John

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Simon,

 

I used these paints to try some coach lining - straw on maroon coaches. For this I used lunar white and opaque yellow (not listed in Tim's link, process yellow looks close), mixed 5 parts to one, if I remember. I have a set of Mecanorma from 0.1mm to 0.5mm to do the lines with. I got all this from Freestone Model Accessories at various exhibitions. I can't say I was 100% successful, but that was down to me not the pens and paint. I used Indian ink for the black lines too. 

 

If you are not in a hurry, I'll lend you my pens and paint if you want to try them. Maybe you can contact me off topic to arrange things.

 

Nigel

 

Thank you for the information Tim - very useful.  Also thanks Nigel for the offer of use of your pens.  That's really very generous.  I'll send you a PM.

 

Simon

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After a month in the paint shops we now have an ex-works engine, called “Mons Meg”. This engine was named after the medieval cannon resident in Edinburgh Castle and the engine, when new, visited Kings Cross a few times - it should look at home on Copenhagen Fields. Few more little jobs to do, but tomorrow I’ll probably make the cab windows on the MRC Demonstration Stand at Ally Pally.

 

2i6j8u8.jpg

mkxb2b.jpg

 

Tim

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Wow! does not do it justice!  That is one superb loco, Tim.  You'll need to bring it up to Edinburgh (or as some of us refer to it 'that city in the east whose name shall not be mentioned') and photograph it on top of its namesake.

 

Jim well impressed)

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Looks good Tim! Nice to see it finished, I really like how you documented the whole thing here.

 

One thing I noticed in the pictures though, are there cracks in the paint on the smokebox? Near the back there are a couple of small cracks or gouges, but they're on both sides so maybe it's deliberate?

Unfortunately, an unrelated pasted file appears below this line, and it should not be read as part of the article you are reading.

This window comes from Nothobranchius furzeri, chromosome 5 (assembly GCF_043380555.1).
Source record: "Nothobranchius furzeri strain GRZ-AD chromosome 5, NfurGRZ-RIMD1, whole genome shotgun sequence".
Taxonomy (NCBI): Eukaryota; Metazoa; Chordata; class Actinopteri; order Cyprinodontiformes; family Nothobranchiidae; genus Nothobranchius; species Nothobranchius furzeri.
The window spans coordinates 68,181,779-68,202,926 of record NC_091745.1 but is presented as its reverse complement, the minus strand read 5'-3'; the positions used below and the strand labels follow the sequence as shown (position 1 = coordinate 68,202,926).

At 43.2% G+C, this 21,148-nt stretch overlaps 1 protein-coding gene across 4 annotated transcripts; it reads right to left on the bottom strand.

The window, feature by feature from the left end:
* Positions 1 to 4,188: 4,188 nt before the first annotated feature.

Also, why the change from Lord President to Mons Meg?

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One thing I noticed in the pictures though, are there cracks in the paint on the smokebox? Near the back there are a couple of small cracks or gouges, but they're on both sides so maybe it's deliberate?

 

They look like they're the sandbox filling points.

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Lord President probably only came to London once, Gareth, whereas Mons Meg came a number of times when new. It also had nice red nameplates!

 

Tim

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One thing I noticed in the pictures though, are there cracks in the paint on the smokebox? Near the back there are a couple of small cracks or gouges, but they're on both sides so maybe it's deliberate?

 

 

 

They're on both sides, in the same place.  So deliberate I'd say

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I was incredibly fortunate to see this fantastic locomotive at Ally Pally yesterday and be able to speak at some length with Tim. It really is a wonderful piece of modelling and I can't wait to see it operating on Copenhagen Fields. We also discussed Tim's next project which I am really looking forward to seeing!

 

I really like Tim's method for producing boiler bands, so much easier than trying to line out the two thin 'white' lines separately!

Edited by Atso

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I don't think there are enough superlatives to describe that Tim. Incredible work. 

 

Tom. 

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Ok Tim, so next question....

What's next?

How 'bout a Garratt U1...... :jester:

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It will be No 1, but not as we know it, Jim...

 

Thank you for all the kind comments, I have enjoyed posting the “how-to” stuff in this thread. Actually, the engine still needed glazing, which was done yesterday at Ally Pally and last night at home. The front windows took three hours to do, they were swines (equivalent to a difficult root treatment in an upper second molar). I made about three times the number of windows required and they are a tight fit, held in place with a bead of varnish.

ru9wk6.jpg

 

I wasn’t happy with the final finish in some areas and so they were rubbed down with a pledget of Duraglit wadding, followed by polishing with a paper towel, especially the smoke box front and tender sides.

2cde35i.jpg

 

The deliberately reflective photo shows the improved finish; indeed the camera now has difficulty focusing on the black. Judicious weathering will follow.

 

Tim

Edited by CF MRC